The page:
The daily business briefing: August 30, 2018

Trump and Trudeau express optimism about NAFTA negotiations, Campbell Soup plans sale of international and fresh-food units, and more

Campbell's Soup
(Image credit: Justin Sullivan/Getty Images)

1. Trump, Trudeau upbeat on NAFTA negotiations

President Trump and Canadian Prime Minister Justin Trudeau expressed optimism on Wednesday that the two countries would meet a Friday deadline to strike a deal on revising the North American Free Trade Agreement. Canada rejoined talks on updating NAFTA, which is 24 years old, after the U.S. and Mexico reached a tentative agreement on a bilateral deal, and the Trump administration threatened to go ahead with the agreement with or without Canada. "They (Canada) want to be part of the deal, and we gave until Friday and I think we're probably on track," Trump said. Trump's optimism marked a shift from his previous rhetoric. He has railed against Canada on Twitter in recent weeks, saying its high dairy tariffs are "killing our Agriculture!" Trudeau said a Friday deal was possible, but added, "No NAFTA deal is better than a bad NAFTA deal."

Bloomberg Reuters

2. Campbell Soup shares drop, company prepares big changes

Campbell Soup shares dropped by 5 percent in premarket trading on Thursday after the convenience food products company reported quarterly earnings that exceeded expectations but sales that fell short. Excluding non-recurring items, earnings per share were 25 cents, beating the FactSet consensus of 24 cents. Revenue rose to $2.22 billion, up from $1.66 billion but just below the FactSet consensus of $2.24 billion. Soup sales declined by 14 percent. Campbell Soup also said it planned to sell its international businesses and fresh refrigerated-foods unit after a strategic review. Hedge fund investors have been calling for selling the whole company. The board kept that possibility alive, saying it "remains open and committed to evaluating all strategic options to enhance value in the future."

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MarketWatch Reuters

3. Aston Martin prepares to go public

British automaker Aston Martin, best known to some as James Bond's preferred car, said Wednesday that it planned to go public with an initial public offering of stock on the London Stock Exchange by the end of the year. The IPO would mark a turnaround for a company that has filed for bankruptcy seven times and exchanged ownership several times over its century-long history. The plans signal that wealthy buyers worldwide will keep the company strong even after Brexit. "Aston Martin Lagonda has been transformed into a luxury business focused on creating the world's most beautiful high-performance cars," Andy Palmer, Aston Martin’s chief executive, said in a statement.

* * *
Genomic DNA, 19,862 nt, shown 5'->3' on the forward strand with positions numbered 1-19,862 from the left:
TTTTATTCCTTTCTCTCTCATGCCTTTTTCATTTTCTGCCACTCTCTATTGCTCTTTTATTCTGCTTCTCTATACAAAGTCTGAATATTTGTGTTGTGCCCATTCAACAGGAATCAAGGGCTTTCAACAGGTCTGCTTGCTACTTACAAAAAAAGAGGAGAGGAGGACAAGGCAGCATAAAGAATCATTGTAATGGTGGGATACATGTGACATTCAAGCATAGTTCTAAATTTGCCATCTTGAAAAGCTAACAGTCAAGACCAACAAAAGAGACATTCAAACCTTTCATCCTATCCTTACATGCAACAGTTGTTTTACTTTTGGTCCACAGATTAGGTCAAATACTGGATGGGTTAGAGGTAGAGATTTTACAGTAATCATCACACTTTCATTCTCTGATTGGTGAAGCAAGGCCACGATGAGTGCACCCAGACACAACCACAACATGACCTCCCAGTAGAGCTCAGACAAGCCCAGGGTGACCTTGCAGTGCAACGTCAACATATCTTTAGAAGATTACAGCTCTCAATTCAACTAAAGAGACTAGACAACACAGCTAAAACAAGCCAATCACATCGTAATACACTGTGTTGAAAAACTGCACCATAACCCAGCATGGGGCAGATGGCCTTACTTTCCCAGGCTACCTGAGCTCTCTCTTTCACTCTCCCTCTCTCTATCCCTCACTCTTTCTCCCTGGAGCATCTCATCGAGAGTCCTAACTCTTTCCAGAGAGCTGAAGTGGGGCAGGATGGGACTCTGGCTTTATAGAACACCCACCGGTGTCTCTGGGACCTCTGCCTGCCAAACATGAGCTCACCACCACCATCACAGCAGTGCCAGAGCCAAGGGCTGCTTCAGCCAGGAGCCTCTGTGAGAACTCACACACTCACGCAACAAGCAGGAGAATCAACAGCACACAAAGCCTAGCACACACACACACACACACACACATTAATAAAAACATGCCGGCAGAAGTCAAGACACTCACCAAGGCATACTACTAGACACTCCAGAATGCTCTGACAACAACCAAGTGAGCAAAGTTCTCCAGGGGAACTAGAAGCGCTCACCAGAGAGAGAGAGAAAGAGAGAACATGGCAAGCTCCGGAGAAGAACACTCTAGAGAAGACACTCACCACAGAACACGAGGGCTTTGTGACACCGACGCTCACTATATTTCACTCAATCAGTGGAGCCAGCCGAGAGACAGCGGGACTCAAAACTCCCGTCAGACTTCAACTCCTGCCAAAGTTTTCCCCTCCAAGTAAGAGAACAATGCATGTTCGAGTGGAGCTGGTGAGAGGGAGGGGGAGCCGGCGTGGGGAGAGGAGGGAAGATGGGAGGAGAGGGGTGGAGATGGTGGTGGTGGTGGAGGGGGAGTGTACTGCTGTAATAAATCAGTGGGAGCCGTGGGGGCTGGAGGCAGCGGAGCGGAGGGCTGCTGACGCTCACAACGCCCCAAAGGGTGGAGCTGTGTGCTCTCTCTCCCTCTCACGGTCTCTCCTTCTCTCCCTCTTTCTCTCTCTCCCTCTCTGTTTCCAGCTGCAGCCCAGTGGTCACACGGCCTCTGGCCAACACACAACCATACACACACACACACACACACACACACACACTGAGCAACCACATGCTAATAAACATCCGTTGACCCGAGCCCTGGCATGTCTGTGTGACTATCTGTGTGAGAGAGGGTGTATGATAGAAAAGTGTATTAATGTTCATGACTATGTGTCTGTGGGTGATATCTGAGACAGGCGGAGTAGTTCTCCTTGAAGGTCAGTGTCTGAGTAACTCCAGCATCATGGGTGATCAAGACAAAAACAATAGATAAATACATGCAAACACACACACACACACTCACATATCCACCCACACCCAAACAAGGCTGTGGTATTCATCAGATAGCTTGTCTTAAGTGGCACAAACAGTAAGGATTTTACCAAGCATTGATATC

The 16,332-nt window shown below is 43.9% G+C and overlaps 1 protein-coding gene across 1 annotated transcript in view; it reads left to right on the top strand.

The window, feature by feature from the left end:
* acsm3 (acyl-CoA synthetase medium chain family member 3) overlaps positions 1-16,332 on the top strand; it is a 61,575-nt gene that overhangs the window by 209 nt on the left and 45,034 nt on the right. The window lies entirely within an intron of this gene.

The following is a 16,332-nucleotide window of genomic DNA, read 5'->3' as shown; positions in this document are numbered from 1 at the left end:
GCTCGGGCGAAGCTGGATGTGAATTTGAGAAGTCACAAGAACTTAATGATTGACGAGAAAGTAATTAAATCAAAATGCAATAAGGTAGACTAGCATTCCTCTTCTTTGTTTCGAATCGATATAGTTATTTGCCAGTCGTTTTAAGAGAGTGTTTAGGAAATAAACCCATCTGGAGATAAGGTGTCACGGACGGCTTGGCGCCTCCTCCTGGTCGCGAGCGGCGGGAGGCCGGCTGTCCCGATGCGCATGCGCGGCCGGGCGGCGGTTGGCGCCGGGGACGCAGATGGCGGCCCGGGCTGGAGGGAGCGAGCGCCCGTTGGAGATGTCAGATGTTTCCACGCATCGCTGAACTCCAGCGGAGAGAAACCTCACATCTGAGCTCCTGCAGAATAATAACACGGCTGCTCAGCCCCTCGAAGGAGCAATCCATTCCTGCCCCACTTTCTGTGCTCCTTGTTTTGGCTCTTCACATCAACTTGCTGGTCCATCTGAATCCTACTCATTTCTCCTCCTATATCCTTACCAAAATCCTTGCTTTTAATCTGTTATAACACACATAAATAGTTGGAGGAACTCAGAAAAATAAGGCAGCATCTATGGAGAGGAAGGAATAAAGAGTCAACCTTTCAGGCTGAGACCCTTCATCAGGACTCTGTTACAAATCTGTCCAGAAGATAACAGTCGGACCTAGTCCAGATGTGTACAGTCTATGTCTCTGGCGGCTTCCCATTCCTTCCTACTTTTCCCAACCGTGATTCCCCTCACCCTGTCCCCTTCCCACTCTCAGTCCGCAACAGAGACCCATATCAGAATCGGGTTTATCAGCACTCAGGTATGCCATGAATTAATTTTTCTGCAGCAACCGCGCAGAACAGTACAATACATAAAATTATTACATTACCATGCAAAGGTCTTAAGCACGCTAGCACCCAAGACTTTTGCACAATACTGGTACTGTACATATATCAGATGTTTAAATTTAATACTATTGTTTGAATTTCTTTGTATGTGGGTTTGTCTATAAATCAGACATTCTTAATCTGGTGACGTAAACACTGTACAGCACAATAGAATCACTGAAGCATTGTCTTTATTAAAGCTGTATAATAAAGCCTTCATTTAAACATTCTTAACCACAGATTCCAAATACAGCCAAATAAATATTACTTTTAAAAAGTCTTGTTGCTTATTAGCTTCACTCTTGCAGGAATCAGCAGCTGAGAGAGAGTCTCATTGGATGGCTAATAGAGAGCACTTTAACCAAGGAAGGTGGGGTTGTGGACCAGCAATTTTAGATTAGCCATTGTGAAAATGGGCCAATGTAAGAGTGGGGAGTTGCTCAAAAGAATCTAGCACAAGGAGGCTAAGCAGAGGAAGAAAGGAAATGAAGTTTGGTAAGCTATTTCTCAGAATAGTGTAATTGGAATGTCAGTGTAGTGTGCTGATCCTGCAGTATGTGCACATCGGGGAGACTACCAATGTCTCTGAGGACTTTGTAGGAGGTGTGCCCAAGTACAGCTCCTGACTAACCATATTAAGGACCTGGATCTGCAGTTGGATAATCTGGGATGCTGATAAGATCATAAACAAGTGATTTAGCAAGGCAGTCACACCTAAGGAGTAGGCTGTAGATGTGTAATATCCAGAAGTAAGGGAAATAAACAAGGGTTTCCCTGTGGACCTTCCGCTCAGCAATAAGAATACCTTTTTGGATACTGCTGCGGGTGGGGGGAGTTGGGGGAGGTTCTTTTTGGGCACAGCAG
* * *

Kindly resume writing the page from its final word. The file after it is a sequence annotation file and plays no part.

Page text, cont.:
The New York Times CNBC

4. Stock futures edge down after hitting records in four-day rally

U.S. stock-index futures inched down early Thursday, signaling a possible pause in a four-day rally that has pushed Wall Street to a string of records. Futures for the Dow Jones Industrial Average fell by 0.3 percent, while those of the S&P 500 and Nasdaq-100 dropped by 0.2 percent. Both the S&P and the Nasdaq Composite closed at record levels on Wednesday for a fourth straight day. The recent gains have come on signs of easing trade tensions as the U.S. and Mexico reached a bilateral trade deal the White House says will replace the North American Free Trade Agreement. Canada has rushed to rejoin the negotiations. Global stocks struggled on fears that progress in trade talks between the U.S. and its North American and European trade partners would result in China, the world's No. 2 economy, getting left behind.

MarketWatch Reuters

5. French and British fishermen clash at sea over scallops

British fishermen are accusing French counterparts of acting like "maritime gangsters" by firing flares at British boats "fishing legally" for scallops in the English Channel. "It's piracy, they're harassing our vessels," said Mike Park, the chief executive of the Scottish White Fish Producers Association. Video footage showed a Tuesday clash between 35 French boats and five British ones. France prohibits its boats from fishing in waters off Normandy during the summer to help preserve stocks, but British ships can fish in international waters 12 miles out. French fishermen said the British boats should stay out until their season opens on Oct. 1. "The English come and massacre them," French fisherman Franck Enault said. "They destroy them and it means we lose out for the season."

NBC News

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Harold Maass

Harold Maass is a contributing editor at He has been writing for The Week since the 2001 launch of the U.S. print edition. Harold has worked for a variety of news outlets, including The Miami Herald, Fox News, and ABC News. For several years, he wrote a daily round-up of financial news for The Week and Yahoo Finance. He lives in North Carolina with his wife and two sons.